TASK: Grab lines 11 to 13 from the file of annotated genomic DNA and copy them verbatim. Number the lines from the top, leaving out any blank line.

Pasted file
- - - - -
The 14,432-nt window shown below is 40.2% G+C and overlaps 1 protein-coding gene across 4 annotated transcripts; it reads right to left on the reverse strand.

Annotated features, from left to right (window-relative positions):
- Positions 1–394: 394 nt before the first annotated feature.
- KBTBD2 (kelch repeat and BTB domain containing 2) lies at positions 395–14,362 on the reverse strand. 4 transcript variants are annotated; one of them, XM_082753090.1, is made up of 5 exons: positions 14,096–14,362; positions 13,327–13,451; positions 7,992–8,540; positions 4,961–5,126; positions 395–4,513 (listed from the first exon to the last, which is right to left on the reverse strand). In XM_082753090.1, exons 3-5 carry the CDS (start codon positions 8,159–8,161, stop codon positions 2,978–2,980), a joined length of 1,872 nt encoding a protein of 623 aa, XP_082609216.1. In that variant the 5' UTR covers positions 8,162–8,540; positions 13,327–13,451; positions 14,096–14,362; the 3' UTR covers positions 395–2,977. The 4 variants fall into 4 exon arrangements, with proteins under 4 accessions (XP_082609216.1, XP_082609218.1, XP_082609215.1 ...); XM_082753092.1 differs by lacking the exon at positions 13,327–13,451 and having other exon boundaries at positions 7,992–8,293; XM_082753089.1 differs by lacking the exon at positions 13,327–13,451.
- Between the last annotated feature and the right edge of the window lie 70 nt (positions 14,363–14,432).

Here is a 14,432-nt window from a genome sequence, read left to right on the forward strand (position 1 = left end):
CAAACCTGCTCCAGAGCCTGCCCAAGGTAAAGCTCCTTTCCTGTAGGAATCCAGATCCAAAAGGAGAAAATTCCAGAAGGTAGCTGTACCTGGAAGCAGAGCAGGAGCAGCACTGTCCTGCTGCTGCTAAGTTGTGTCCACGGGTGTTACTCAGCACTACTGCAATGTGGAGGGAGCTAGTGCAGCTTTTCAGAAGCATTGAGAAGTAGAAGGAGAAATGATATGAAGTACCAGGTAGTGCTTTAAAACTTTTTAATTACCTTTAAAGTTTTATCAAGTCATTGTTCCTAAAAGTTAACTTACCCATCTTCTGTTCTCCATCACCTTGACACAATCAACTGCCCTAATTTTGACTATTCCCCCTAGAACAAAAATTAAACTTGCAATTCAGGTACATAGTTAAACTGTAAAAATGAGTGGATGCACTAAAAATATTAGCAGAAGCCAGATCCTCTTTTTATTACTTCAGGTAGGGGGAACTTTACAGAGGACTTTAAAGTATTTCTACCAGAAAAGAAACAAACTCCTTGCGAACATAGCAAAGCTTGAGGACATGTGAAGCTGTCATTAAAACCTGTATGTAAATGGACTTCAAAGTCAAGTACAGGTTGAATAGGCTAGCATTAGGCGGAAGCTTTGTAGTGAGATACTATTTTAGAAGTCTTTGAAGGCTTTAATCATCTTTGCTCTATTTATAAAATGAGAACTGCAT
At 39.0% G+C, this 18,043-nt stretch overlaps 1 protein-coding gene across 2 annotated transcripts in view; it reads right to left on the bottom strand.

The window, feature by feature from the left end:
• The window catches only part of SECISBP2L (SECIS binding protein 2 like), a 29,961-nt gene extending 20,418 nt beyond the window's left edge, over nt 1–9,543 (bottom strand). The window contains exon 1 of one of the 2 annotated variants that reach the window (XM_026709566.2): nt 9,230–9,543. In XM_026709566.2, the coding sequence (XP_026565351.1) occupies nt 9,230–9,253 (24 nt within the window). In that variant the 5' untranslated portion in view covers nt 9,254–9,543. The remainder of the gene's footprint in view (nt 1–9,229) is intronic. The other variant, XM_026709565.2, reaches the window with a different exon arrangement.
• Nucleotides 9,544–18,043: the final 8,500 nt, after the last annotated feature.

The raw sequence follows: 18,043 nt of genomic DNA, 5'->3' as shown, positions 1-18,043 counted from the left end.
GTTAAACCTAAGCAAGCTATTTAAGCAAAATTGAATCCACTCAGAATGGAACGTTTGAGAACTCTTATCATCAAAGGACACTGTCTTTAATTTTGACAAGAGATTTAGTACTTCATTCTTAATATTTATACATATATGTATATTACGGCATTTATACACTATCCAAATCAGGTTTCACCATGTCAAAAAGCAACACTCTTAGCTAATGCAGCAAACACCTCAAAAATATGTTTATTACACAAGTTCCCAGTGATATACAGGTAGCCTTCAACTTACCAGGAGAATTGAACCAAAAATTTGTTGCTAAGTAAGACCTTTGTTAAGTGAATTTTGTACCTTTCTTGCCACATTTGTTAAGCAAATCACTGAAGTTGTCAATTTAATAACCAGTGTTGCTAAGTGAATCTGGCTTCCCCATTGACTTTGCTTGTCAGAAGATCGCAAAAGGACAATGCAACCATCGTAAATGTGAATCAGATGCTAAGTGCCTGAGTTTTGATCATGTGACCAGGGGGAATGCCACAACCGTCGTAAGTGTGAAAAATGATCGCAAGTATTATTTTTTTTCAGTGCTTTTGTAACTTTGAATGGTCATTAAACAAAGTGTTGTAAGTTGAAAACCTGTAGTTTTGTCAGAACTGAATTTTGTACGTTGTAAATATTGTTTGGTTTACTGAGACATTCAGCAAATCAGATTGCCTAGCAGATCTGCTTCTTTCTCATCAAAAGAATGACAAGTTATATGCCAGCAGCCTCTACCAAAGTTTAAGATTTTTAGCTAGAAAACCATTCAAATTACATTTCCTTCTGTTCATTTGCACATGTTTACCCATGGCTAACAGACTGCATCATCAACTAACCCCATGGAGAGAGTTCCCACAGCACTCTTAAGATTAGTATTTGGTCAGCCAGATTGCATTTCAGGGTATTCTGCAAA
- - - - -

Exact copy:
• Nucleotides 9,544–18,043: the final 8,500 nt, after the last annotated feature.

The raw sequence follows: 18,043 nt of genomic DNA, 5'->3' as shown, positions 1-18,043 counted from the left end.
GTTAAACCTAAGCAAGCTATTTAAGCAAAATTGAATCCACTCAGAATGGAACGTTTGAGAACTCTTATCATCAAAGGACACTGTCTTTAATTTTGACAAGAGATTTAGTACTTCATTCTTAATATTTATACATATATGTATATTACGGCATTTATACACTATCCAAATCAGGTTTCACCATGTCAAAAAGCAACACTCTTAGCTAATGCAGCAAACACCTCAAAAATATGTTTATTACACAAGTTCCCAGTGATATACAGGTAGCCTTCAACTTACCAGGAGAATTGAACCAAAAATTTGTTGCTAAGTAAGACCTTTGTTAAGTGAATTTTGTACCTTTCTTGCCACATTTGTTAAGCAAATCACTGAAGTTGTCAATTTAATAACCAGTGTTGCTAAGTGAATCTGGCTTCCCCATTGACTTTGCTTGTCAGAAGATCGCAAAAGGACAATGCAACCATCGTAAATGTGAATCAGATGCTAAGTGCCTGAGTTTTGATCATGTGACCAGGGGGAATGCCACAACCGTCGTAAGTGTGAAAAATGATCGCAAGTATTATTTTTTTTCAGTGCTTTTGTAACTTTGAATGGTCATTAAACAAAGTGTTGTAAGTTGAAAACCTGTAGTTTTGTCAGAACTGAATTTTGTACGTTGTAAATATTGTTTGGTTTACTGAGACATTCAGCAAATCAGATTGCCTAGCAGATCTGCTTCTTTCTCATCAAAAGAATGACAAGTTATATGCCAGCAGCCTCTACCAAAGTTTAAGATTTTTAGCTAGAAAACCATTCAAATTACATTTCCTTCTGTTCATTTGCACATGTTTACCCATGGCTAACAGACTGCATCATCAACTAACCCCATGGAGAGAGTTCCCACAGCACTCTTAAGATTAGTATTTGGTCAGCCAGATTGCATTTCAGGGTATTCTGCAAA